Here’s a tale of two jams.
Same recipe. Same plums. Do you notice the suprisingly different color? The jar on the left is dark, red, and deep in color. Before processing, the jar on the right was as yellow as the plums it was made from and tasted like freshly picked fruit.
After reading and comparing many recipes, I noticed that the technique in the River Cottage book was very different than most given instructions. The idea? First bring the fruit to a boil, then add the sugar. This seems to allow for a much shorter cooking time, resulting in a brighter jam. Related to trying to shorten the cooking time, he also suggests one stir the fruit infrequently. I’ve always been afraid of burning the bottom, but stirring cools the fruit and, again, lengthens the time it takes to set.
My yellow plums are juicy and wet, so here are the proportions I used for the jam:
- 2 pounds plums
- 1 1/2 c. sugar
- Juice of 1/2 lemon
After testing for set, I added a scraped vanilla bean.
For step by step instructions on plum jam, reference this how-to (which uses a slightly different process.)
I have heard many islanders recently make the joke that “plums are the new zucchini,” meaning they’re plentiful this year and hard to offload. If you’re also “plummeled” try:
It’s zucchini season! This one pot pasta dish cooks up quickly for those evenings when you’re wondering how to make dinner in a hurry. Based on this delicious recipe, you’ll find it’s a good way to use up that squash (and feed a hungry family who’d rather be playing outside.) If you think zucchini and browned almonds are a funny combination, just try it once. It’s a little magical.
Simple Zucchini Pasta with Ricotta and Almonds
1 large zucchini
1/2 c. ricotta
8 ounces whole wheat spaghetti
1/4 c. slivered almonds
olive oil, salt, coarse white pepper
- Boil water for pasta and cook according to instructions. Be sure to salt the water. While it’s cooking set a bowl and a strainer in your sink. When you drain the pasta, reserve about one cup of the pasta water in the bowl. Drizzle pasta with a little olive oil and set aside.
- Slice zucchini into thin ribbons. (Using a julienne peeler, this is an easy task.)
- Add about a tablespoon of olive oil to your now empty pasta pot. Over medium, stir almonds until browned. Remote from pot and set aside.
- Add a little more oil in the pan. Cook zucchini for about 4 minutes, stirring frequently.
- Add in ricotta. Stir around. Add pasta water 1 tablespoon at a time until your sauce is the consistency you’d like. Salt and coarse pepper to taste.
- Plate and top with almonds.
Welcome back, tomatoes! Time for a summertime splurge – the BBT. Hitchcock Hitchcock Deli bacon, Persephone Farms basil, Butler Greens tomatoes, and this, my favorite wheat bread of the moment.
First of all, please get your hands on some good asparagus and make this risotto recipe (minus the artichoke). With the leftovers, you can make yourself some super easy risotto cakes to be eaten now or later. This dish really is a freezer miracle – take the cakes right from the freezer and pop into the oven for a little bit. Voila. You’ve got an instant fancy looking and quick meal.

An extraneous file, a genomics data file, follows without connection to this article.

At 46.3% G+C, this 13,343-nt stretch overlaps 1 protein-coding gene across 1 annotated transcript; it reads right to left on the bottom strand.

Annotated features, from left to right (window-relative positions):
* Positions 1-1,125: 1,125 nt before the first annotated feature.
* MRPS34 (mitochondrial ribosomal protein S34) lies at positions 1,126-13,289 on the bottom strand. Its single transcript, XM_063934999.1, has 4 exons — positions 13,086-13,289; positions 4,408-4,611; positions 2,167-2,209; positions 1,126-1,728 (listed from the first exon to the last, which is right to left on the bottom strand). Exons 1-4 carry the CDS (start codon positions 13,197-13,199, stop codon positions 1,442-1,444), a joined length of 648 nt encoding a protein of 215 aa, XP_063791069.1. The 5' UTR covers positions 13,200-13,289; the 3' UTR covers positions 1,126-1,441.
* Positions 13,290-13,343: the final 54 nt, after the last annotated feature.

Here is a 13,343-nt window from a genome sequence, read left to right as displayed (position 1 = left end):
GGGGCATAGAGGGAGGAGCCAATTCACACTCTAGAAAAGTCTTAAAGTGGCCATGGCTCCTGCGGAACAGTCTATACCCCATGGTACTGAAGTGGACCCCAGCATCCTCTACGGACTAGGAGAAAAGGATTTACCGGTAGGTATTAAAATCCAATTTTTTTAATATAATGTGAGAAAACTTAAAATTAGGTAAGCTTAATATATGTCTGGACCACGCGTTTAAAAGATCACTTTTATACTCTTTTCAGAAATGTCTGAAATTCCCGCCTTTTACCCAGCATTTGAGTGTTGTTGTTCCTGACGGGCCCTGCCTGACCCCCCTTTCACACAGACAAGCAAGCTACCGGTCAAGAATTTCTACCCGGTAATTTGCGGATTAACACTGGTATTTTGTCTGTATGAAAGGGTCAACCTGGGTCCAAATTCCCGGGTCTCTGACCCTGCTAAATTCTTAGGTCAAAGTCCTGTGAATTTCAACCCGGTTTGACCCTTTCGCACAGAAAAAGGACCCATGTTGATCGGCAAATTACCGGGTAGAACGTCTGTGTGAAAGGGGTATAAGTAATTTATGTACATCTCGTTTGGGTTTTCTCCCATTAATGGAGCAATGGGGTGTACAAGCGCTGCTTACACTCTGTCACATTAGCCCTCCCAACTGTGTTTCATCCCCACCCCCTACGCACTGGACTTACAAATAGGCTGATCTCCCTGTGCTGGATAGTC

leftover risotto, any amount
about 2 cups panko breadcrumbs
- After making risotto, refrigerate the leftovers overnight.
- Prepare. Pour panko out on a plate. Set 3 tablespoons oil to heat over medium in a large, flat skillet.
- With wet hands shape the cold risotto into tightly packed balls. A three-inch diameter ball will make a meal. A two-inch ball will make a nice appetizer size.
- Flatten each ball onto the panko, flip over, and flatten a little more. You’ll need to tend the edges by pushing towards the center a little bit.
- Sprinkle a couple of crumbs in the oil and, when they sizzle, the oil is ready. Place the cakes in the heated oil. Sizzle about five minutes per side or until nicely brown.
- Add more oil to the pan and repeat until all your cakes are cooked.
If you intend to freeze these, undercook them slightly. Place on a parchment lined baking sheet and freeze. After about an hour, you can move them to a bag or container.
For a quick meal from the freezer, bake at 425F for about 25 minutes (or until nicely browned)
Serve over dressed salad (with a little Hitchcock sausage on the side, as pictured.)
It’s birthday season here again. This year, we made an ice cream cake suitably topped with penguins and other critters from Antarctica. Sandwiched in the middle was homemade mint ice cream, adding just a little bit of fresh zing to the chocolate cake. Picked from your garden, fresh mint is a lovely addition to your favorite vanilla ice cream recipe. Here’s mine!
Fresh Mint Ice Cream
Makes 1 quart
1 cup whole milk
2 cups heavy cream
3/4 c. sugar
pinch of kosher salt
2 sprigs of fresh mint
1 vanilla bean, split
optional: 1/2 c. mini chocolate chips